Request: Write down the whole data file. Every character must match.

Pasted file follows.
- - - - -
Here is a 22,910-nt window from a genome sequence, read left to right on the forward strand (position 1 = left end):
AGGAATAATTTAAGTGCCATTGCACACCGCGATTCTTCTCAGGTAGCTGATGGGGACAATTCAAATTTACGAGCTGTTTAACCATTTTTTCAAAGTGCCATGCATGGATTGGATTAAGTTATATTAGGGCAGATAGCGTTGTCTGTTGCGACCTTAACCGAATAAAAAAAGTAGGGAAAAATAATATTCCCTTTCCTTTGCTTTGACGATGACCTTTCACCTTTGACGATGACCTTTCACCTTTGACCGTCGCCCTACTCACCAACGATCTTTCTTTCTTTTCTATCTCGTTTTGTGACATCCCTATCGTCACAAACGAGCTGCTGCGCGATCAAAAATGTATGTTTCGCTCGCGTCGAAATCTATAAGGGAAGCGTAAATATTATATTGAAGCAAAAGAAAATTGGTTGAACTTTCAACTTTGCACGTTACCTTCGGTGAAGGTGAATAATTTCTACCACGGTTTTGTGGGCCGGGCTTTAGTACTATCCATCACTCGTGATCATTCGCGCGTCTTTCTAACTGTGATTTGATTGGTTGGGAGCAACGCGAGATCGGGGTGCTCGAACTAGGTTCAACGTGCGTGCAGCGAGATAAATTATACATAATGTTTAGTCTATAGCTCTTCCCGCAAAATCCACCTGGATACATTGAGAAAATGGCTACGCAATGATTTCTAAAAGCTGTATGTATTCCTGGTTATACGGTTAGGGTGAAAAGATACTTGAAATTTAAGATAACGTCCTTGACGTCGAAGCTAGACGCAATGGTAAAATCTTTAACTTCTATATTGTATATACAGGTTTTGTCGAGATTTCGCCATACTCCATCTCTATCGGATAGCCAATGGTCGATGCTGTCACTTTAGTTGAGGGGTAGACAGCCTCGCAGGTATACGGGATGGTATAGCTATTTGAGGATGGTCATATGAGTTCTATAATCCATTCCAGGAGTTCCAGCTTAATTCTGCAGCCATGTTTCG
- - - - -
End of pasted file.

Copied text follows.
Here is a 22,910-nt window from a genome sequence, read left to right on the forward strand (position 1 = left end):
AGGAATAATTTAAGTGCCATTGCACACCGCGATTCTTCTCAGGTAGCTGATGGGGACAATTCAAATTTACGAGCTGTTTAACCATTTTTTCAAAGTGCCATGCATGGATTGGATTAAGTTATATTAGGGCAGATAGCGTTGTCTGTTGCGACCTTAACCGAATAAAAAAAGTAGGGAAAAATAATATTCCCTTTCCTTTGCTTTGACGATGACCTTTCACCTTTGACGATGACCTTTCACCTTTGACCGTCGCCCTACTCACCAACGATCTTTCTTTCTTTTCTATCTCGTTTTGTGACATCCCTATCGTCACAAACGAGCTGCTGCGCGATCAAAAATGTATGTTTCGCTCGCGTCGAAATCTATAAGGGAAGCGTAAATATTATATTGAAGCAAAAGAAAATTGGTTGAACTTTCAACTTTGCACGTTACCTTCGGTGAAGGTGAATAATTTCTACCACGGTTTTGTGGGCCGGGCTTTAGTACTATCCATCACTCGTGATCATTCGCGCGTCTTTCTAACTGTGATTTGATTGGTTGGGAGCAACGCGAGATCGGGGTGCTCGAACTAGGTTCAACGTGCGTGCAGCGAGATAAATTATACATAATGTTTAGTCTATAGCTCTTCCCGCAAAATCCACCTGGATACATTGAGAAAATGGCTACGCAATGATTTCTAAAAGCTGTATGTATTCCTGGTTATACGGTTAGGGTGAAAAGATACTTGAAATTTAAGATAACGTCCTTGACGTCGAAGCTAGACGCAATGGTAAAATCTTTAACTTCTATATTGTATATACAGGTTTTGTCGAGATTTCGCCATACTCCATCTCTATCGGATAGCCAATGGTCGATGCTGTCACTTTAGTTGAGGGGTAGACAGCCTCGCAGGTATACGGGATGGTATAGCTATTTGAGGATGGTCATATGAGTTCTATAATCCATTCCAGGAGTTCCAGCTTAATTCTGCAGCCATGTTTCG